One thing you can’t do is plug your generator into a household outlet. This is unsafe, for more reasons than we can list here. If you want to safely power your whole home, you’ll need to install a proper connection – either an interlock kit or a transfer switch. Both of these connections can also allow you to power select areas of your home. Neither is particularly expensive, but both will require the services of a professional electrician. Between equipment and labor, both types of connections will cost a few hundred dollars.

Let’s recap. A generator that can travel with you won’t be big enough to power your home, but will let you power many essentials in it. A generator that can power your home will be too big to travel and will cost at least twice as much as a smaller portable. If you want to power your home (or provide power to outlets), you’ll also need to install either an interlock kit or a transfer switch. Clearly backup power has its price, but when staying connected is no longer an option, it’s a price worth paying.

The Differences Between Bay & Bow Windows, Explained

If you’re planning to replace a window in a large window opening, you may find yourself considering both bay and bow windows. These two window types have a lot in common, and both have a lot to recommend them. But these two window styles also have more differences than most homeowners realize; only after you understand these differences will you know if a bay or a bow window is a better fit for you and your home.

First, let’s look at the similarities. Both bay and bow windows are large, and are made even more so by extending outward from the home. Both visually expand interior space, and both create additional, usable interior space; this space can be used for storage or as an inviting, window-side nook for reading or relaxing. By extending outward, bay and bow windows also provide more light and wider views.

While both windows look similar at first glance, bay windows are simpler in design than their counterparts. Bay windows are a set of three windows grouped together; bow windows include a set of at least four, and often five or six windows together. Renewal by Andersen of Central NC features a nice selection of both types of windows.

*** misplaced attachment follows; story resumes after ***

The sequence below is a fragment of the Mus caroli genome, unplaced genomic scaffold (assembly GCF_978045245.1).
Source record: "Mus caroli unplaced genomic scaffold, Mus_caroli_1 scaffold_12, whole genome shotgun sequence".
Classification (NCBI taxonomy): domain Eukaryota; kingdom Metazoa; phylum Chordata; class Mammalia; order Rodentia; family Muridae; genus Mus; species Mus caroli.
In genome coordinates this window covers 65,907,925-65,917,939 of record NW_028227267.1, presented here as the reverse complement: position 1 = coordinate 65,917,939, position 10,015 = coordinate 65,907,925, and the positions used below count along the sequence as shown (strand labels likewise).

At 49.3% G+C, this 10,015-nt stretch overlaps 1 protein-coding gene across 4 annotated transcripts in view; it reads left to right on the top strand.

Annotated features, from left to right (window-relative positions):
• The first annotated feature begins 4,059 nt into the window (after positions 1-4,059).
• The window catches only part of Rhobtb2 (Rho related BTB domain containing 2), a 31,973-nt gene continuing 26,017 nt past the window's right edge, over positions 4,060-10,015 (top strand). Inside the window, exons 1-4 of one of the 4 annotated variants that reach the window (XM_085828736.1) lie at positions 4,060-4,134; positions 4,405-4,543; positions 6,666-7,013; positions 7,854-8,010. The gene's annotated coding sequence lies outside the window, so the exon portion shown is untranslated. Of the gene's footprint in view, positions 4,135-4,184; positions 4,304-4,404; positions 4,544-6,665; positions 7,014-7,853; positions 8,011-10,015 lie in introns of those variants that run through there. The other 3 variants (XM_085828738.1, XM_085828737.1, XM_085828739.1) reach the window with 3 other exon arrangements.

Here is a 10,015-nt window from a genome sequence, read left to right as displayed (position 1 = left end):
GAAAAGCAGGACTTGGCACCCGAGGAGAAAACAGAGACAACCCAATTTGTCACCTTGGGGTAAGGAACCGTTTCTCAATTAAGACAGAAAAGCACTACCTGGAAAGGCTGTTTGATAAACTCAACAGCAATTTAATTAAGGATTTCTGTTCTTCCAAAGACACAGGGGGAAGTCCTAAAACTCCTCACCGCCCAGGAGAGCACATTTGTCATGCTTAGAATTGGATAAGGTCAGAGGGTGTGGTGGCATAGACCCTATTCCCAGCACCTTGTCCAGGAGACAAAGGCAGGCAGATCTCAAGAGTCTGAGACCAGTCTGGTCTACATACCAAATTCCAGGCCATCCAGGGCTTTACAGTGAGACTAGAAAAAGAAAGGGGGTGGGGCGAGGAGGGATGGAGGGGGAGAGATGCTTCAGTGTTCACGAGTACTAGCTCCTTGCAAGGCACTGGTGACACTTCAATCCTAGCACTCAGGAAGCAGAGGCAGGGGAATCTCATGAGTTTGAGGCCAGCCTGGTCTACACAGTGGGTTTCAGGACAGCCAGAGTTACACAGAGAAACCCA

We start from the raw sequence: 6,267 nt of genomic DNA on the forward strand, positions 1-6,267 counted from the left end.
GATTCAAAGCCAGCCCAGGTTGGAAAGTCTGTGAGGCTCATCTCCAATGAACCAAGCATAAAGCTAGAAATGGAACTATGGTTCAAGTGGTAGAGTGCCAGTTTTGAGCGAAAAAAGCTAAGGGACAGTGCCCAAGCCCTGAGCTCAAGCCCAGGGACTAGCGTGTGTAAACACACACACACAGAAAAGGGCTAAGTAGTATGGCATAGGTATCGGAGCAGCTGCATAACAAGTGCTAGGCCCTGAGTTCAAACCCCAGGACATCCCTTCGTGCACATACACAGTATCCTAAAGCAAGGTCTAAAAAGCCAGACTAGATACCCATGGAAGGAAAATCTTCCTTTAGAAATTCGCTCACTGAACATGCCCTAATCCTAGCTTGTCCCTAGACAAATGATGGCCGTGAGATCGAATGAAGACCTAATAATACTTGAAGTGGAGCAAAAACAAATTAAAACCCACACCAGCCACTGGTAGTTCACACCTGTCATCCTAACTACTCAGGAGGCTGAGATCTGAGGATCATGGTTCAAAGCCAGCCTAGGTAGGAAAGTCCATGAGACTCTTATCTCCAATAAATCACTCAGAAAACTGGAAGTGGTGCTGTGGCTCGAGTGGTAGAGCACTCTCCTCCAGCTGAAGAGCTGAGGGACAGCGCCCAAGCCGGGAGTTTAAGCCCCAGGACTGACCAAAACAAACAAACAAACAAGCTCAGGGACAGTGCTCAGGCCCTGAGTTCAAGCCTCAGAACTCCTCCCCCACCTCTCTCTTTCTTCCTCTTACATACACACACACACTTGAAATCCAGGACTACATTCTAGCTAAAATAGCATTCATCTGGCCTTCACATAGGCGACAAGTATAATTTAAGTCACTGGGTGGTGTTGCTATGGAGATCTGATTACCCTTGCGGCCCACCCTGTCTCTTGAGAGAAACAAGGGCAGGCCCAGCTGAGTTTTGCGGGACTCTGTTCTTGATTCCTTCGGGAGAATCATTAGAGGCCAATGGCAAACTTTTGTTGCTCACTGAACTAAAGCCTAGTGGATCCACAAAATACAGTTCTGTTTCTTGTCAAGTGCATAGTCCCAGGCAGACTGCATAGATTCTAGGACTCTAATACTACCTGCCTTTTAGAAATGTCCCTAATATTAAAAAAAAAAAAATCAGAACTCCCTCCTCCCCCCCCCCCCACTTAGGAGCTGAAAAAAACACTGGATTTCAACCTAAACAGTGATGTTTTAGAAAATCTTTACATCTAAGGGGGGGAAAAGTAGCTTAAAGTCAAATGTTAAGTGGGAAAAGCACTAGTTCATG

Bay windows feature a large, central window that runs parallel to the walls of the home; this large window is flanked by two smaller ones, which extend outward from the house, usually at angles of 30 or 45 degrees. The large window will be a fixed picture window; the two flanking windows may be able to open. Thanks to their angular appearance, bay windows are often paired with more contemporary homes.

Bow windows are composed of smaller windows of the same size. These windows curve away from the home in angles that vary, depending on the design; the more windows that compose the bow, the smaller and softer the angle. Generally speaking, bow windows don’t extend as far from the home as bay windows. All of these qualities grant bow windows a more graceful and symmetrical appearance than their counterparts; this appearance is a great fit for both modern and Victorian homes.

These differences in design can often dictate which window is the best choice for you. Because bay windows are composed of only three windows, they can be accommodated by narrower window openings; bow windows, that include as many as six windows, require wider openings. On the other hand, bow windows, which do not extend as far out as bay windows, may be tied into houses with shallower overhangs.

These differences in design also yield a difference in price. As bow windows include a larger set of windows, it isn’t surprising that they’re the more expensive option; their elegantly-curved construction also requires a higher degree of craftsmanship, which also contributes to additional cost.

That said, both bay and bow windows can become focal points of your home’s interior and exterior. Both types of windows can expand your view, add natural light, and open up spaces. But chances are, one’s a smarter choice for you. Which one is it? Hopefully now you’re well on your way to the answer, and to finding the perfect window for your home.